I'll skip the predictions (you're welcome to post your own), and just post a bit more information on a few projects that should be announcing results this year:

(1) Otzi genome. Here's a 9 minute podcast from Life Technologies containing a few more details:
- "above 5X coverage"
- "looking at potentially medically-relevant SNPs"
- "this individual living over 5000 years ago would represent an ancestor for, we think, a significant proportion of the European population."
- "looking at his ancestry and indeed trying to determine exactly where is he from"

(2) People of the British Isles Project. A movie from the Wellcome Trust:

Most interestingly, the project is now collecting phenotypic data, including skin color, and taking 3-d facial photographs. Bodmer: "The next stage of our study, we're now taking pictures of people's faces so we can analyze components statistically [. . .] and then look for the genetic features behind that. What are the genes, what are the variations that determine facial features. Will it be possible to reconstruct from a piece of DNA what a person really looked like."

(3) 1000 Genomes Project. Another short film by the Wellcome Trust:

Chris Tyler-Smith: "[The project has] told us that natural selection has influenced virtually every part of our genome [. . .] we've now got a catalog of some thousands of genes that we think have been specifically positively selected in our fairly recent history."

1 comment:

Robert said...

'Gentile sperm leads to barbaric offspring'

Rabbi Dov Lior rules that Jewish Law prohibits sterile couples from getting pregnant using non-Jewish man's sperm, as it causes adverse traits. On subject of single mothers he says, 'Child cannot be 100% normal'
Kobi Nahshoni
Published: 01.12.11, 08:30,7340,L-4006385,00.html

Rabbi Dov Lior, a senior authority on Jewish law in the Religious Zionism movement, asserted recently that a Jewish woman should never get pregnant using sperm donated by a non-Jewish man – even if it is the last option available.

According to Lior, a baby born through such an insemination will have the "negative genetic traits that characterize non-Jews." Instead, he advised sterile couples to adopt.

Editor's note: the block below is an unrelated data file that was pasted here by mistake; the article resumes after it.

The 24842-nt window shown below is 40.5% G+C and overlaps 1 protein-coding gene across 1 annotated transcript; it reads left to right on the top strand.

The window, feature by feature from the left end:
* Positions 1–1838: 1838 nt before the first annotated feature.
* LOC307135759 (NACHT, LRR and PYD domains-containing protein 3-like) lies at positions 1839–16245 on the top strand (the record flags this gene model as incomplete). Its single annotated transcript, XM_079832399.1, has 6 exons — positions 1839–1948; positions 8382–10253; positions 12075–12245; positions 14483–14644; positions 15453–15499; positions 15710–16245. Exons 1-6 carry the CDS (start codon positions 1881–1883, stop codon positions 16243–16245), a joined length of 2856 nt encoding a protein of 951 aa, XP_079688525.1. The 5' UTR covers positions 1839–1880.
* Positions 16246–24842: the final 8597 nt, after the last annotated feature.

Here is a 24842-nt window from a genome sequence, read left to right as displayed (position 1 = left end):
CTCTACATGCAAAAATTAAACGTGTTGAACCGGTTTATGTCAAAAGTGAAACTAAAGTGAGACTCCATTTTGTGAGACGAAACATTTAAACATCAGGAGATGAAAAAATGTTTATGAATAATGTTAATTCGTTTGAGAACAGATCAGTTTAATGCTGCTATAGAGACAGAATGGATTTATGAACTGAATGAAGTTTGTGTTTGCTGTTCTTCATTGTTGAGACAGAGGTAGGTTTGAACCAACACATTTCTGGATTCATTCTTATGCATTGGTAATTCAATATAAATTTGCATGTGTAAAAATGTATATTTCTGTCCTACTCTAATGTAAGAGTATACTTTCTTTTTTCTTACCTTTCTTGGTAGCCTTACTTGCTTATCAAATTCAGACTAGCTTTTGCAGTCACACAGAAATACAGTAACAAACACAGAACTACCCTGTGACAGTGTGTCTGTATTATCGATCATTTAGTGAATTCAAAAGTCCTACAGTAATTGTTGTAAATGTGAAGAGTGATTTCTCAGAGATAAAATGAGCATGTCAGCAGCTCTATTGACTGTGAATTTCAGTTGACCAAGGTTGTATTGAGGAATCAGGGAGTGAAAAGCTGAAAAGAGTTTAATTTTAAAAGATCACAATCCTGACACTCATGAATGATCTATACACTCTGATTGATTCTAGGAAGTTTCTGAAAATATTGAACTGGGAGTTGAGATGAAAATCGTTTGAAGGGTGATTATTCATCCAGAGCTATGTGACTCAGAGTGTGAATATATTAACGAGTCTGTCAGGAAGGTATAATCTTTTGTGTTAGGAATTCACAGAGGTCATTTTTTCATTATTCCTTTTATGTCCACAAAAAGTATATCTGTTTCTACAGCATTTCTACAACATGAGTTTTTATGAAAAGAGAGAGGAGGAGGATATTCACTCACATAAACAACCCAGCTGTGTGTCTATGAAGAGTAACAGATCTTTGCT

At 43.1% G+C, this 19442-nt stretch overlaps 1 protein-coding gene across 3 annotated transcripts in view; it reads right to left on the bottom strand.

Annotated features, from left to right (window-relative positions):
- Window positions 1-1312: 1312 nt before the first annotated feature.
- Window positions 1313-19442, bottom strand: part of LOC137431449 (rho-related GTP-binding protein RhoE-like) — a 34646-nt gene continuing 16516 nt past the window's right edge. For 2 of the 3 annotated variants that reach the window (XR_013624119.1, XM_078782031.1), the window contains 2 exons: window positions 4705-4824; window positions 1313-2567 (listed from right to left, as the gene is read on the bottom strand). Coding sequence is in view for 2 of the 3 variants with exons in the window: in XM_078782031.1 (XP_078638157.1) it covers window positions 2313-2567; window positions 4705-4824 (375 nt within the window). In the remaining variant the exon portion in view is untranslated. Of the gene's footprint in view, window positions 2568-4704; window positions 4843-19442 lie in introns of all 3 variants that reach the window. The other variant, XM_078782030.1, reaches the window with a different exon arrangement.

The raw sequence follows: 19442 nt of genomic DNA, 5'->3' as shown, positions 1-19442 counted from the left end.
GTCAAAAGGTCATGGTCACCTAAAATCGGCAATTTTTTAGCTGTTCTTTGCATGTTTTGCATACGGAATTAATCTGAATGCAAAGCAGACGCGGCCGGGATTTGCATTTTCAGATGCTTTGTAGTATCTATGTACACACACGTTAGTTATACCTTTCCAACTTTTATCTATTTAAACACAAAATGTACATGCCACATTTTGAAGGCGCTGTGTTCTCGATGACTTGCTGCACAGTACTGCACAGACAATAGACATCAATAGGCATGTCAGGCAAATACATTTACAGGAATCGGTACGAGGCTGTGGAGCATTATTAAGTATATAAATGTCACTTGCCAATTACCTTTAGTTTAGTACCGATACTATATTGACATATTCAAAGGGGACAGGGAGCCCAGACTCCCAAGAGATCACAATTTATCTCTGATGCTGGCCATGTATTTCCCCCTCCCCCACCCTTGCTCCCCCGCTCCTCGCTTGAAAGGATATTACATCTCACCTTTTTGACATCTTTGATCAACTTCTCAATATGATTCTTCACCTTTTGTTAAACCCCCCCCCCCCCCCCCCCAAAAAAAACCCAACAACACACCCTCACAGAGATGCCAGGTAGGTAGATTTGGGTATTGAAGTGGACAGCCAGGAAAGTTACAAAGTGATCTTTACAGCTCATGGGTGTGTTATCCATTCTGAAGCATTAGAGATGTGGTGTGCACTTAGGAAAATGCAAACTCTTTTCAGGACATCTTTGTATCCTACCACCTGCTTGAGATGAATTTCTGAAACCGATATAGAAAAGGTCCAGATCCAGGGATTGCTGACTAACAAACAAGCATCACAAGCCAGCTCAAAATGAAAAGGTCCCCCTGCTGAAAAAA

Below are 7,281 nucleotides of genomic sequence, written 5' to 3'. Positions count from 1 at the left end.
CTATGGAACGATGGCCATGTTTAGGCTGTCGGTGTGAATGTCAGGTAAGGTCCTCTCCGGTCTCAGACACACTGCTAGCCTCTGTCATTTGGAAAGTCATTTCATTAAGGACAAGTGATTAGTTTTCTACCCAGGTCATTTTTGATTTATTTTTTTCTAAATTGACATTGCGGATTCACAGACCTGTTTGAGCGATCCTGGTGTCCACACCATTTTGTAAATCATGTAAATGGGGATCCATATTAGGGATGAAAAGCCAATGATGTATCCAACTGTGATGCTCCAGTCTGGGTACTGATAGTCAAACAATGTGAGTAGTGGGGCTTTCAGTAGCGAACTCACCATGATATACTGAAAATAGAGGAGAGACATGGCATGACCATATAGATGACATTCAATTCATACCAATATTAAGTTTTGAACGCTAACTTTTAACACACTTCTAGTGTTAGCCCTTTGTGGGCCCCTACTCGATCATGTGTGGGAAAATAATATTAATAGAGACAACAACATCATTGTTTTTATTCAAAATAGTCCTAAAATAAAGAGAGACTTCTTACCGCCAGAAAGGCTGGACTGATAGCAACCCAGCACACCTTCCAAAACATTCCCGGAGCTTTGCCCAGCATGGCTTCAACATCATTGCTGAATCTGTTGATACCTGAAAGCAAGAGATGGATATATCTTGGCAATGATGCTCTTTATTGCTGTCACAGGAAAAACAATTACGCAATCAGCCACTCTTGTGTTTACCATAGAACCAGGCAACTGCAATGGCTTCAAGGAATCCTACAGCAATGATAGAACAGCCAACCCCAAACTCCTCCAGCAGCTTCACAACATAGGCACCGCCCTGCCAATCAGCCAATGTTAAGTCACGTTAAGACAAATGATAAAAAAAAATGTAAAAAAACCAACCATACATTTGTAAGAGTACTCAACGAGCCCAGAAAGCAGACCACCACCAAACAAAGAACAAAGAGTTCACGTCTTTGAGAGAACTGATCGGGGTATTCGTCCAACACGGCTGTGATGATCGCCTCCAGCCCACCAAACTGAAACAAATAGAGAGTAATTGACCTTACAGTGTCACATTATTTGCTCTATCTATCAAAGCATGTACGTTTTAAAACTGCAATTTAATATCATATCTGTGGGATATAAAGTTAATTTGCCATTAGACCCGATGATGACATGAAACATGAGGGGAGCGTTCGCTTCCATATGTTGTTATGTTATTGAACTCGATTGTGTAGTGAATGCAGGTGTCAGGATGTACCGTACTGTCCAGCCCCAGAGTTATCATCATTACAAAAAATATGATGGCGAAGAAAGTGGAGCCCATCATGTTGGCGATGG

Lior addressed the issue during a women's health conference held recently at the Puah Institute, a fertility clinic. His conservative stance negated a ruling widely accepted by rabbis, which states that sperm donated by a non-Jew is preferable to that of an anonymous Jew, who might pose a genealogical risk.
"Sefer HaChinuch (a book of Jewish law) states that the character traits of the father pass on to the son," he said in the lecture. "If the father in not Jewish, what character traits could he have? Traits of cruelty, of barbarism! These are not traits that characterize the people of Israel."
Lior added identified Jews as merciful, shy and charitable – qualities that he claimed could be inherited. "A person born to Jewish parents, even if they weren't raised on the Torah – there are things that are passed on (to him) in the blood, it's genetic," he explained. "If the father is a gentile, then the child is deprived of these things.
"I even read in books that sometimes the crime, the difficult traits, the bitterness – a child that comes from these traits, it's no surprise that he won't have the qualities that characterize the people of Israel," he added.
'Kids born to single moms become criminals'
Lior condemned artificial insemination and sperm donation in general, saying that they lead to waste of sperm, unclear genealogy and other Jewish law offenses. He warned against undergoing intrauterine insemination at hospitals, where the workers may mix sperm samples for one reason or another - a major halachic violation.

On the subject of women who freeze their eggs to use at a later date, the rabbi asserted that instead they should concentrate their efforts on getting married younger.
"Our public has been influenced by a part of the Western culture in which every woman, instead of becoming a mother, needs to get a Masters Degree," he lamented. "The role of women – child rearing – is not less important than an academic degree." Lior noted that there is nothing wrong with attaining a profession, but it should not be a priority.
Moreover, the rabbi spoke against single women getting pregnant.

"We can understand the desire of every woman to have a child, but according to our Torah it is impossible to address the demand of a certain woman when it can cause someone else suffering," he said.

"If a child is born without a father, he cannot be 100% normal." He stated that rabbinical literature defines these kids as "criminals and subjects of other negative phenomena."